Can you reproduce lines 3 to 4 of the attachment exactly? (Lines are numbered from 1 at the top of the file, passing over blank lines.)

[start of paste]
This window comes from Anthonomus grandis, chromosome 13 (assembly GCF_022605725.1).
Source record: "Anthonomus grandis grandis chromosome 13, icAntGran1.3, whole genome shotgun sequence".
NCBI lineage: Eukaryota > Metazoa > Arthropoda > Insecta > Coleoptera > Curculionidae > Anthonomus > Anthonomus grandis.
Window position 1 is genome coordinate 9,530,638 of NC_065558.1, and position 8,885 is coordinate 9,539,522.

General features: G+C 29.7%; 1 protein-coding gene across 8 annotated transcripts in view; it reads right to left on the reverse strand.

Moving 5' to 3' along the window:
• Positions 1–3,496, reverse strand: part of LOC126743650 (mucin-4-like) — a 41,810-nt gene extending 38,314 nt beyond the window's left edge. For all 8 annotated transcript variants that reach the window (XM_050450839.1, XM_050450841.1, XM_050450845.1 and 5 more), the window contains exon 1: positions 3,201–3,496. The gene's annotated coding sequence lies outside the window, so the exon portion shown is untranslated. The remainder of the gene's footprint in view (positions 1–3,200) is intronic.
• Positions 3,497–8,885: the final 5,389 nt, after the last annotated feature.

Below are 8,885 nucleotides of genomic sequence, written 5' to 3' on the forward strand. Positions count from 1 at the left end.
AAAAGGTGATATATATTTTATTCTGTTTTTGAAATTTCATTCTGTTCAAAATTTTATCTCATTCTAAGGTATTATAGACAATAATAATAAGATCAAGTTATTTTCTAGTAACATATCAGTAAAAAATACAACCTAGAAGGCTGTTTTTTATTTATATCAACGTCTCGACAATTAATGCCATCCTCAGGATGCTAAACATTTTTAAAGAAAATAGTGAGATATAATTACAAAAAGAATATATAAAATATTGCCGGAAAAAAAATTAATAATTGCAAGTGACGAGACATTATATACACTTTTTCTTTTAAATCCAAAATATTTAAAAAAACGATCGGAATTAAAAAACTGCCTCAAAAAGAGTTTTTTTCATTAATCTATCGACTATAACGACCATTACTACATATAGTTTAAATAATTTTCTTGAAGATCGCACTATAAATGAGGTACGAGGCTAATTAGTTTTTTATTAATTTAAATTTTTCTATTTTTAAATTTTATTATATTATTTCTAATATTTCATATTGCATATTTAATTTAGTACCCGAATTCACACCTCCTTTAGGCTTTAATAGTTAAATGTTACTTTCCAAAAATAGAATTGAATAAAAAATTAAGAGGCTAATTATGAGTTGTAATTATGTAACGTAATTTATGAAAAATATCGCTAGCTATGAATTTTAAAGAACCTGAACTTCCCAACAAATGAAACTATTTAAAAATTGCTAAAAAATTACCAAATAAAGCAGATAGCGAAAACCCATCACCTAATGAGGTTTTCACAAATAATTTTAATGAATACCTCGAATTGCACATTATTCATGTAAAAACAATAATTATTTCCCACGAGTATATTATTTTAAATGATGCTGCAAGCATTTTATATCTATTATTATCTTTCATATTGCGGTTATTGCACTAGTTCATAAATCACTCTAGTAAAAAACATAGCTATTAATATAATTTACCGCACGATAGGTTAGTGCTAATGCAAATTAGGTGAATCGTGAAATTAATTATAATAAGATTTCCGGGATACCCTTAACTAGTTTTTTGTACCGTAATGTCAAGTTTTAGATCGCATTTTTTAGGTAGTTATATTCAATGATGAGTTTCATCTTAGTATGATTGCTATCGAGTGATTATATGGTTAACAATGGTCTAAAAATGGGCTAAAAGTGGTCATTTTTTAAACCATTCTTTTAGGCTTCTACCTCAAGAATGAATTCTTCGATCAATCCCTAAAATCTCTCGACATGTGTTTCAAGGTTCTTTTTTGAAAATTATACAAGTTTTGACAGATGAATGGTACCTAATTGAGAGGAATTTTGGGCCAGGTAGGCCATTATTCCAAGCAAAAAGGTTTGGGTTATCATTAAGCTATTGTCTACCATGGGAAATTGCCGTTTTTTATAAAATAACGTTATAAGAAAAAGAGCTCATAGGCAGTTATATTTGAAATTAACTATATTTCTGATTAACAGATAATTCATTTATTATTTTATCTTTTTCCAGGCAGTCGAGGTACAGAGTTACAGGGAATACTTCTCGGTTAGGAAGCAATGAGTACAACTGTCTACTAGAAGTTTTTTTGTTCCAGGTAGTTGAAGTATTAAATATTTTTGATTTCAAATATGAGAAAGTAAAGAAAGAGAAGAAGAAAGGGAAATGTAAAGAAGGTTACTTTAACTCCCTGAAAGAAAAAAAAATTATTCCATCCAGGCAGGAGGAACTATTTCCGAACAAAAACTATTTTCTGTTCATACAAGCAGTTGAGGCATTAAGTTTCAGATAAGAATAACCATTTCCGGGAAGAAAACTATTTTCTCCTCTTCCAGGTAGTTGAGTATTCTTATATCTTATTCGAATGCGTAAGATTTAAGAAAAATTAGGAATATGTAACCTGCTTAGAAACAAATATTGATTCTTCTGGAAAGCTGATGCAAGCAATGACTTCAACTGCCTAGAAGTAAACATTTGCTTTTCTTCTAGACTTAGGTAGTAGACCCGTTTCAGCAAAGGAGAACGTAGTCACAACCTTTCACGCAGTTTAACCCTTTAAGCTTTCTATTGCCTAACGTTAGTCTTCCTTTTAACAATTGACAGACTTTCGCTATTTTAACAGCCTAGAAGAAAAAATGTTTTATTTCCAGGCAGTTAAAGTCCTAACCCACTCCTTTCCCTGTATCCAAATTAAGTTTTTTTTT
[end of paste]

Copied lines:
NCBI lineage: Eukaryota > Metazoa > Arthropoda > Insecta > Coleoptera > Curculionidae > Anthonomus > Anthonomus grandis.
Window position 1 is genome coordinate 9,530,638 of NC_065558.1, and position 8,885 is coordinate 9,539,522.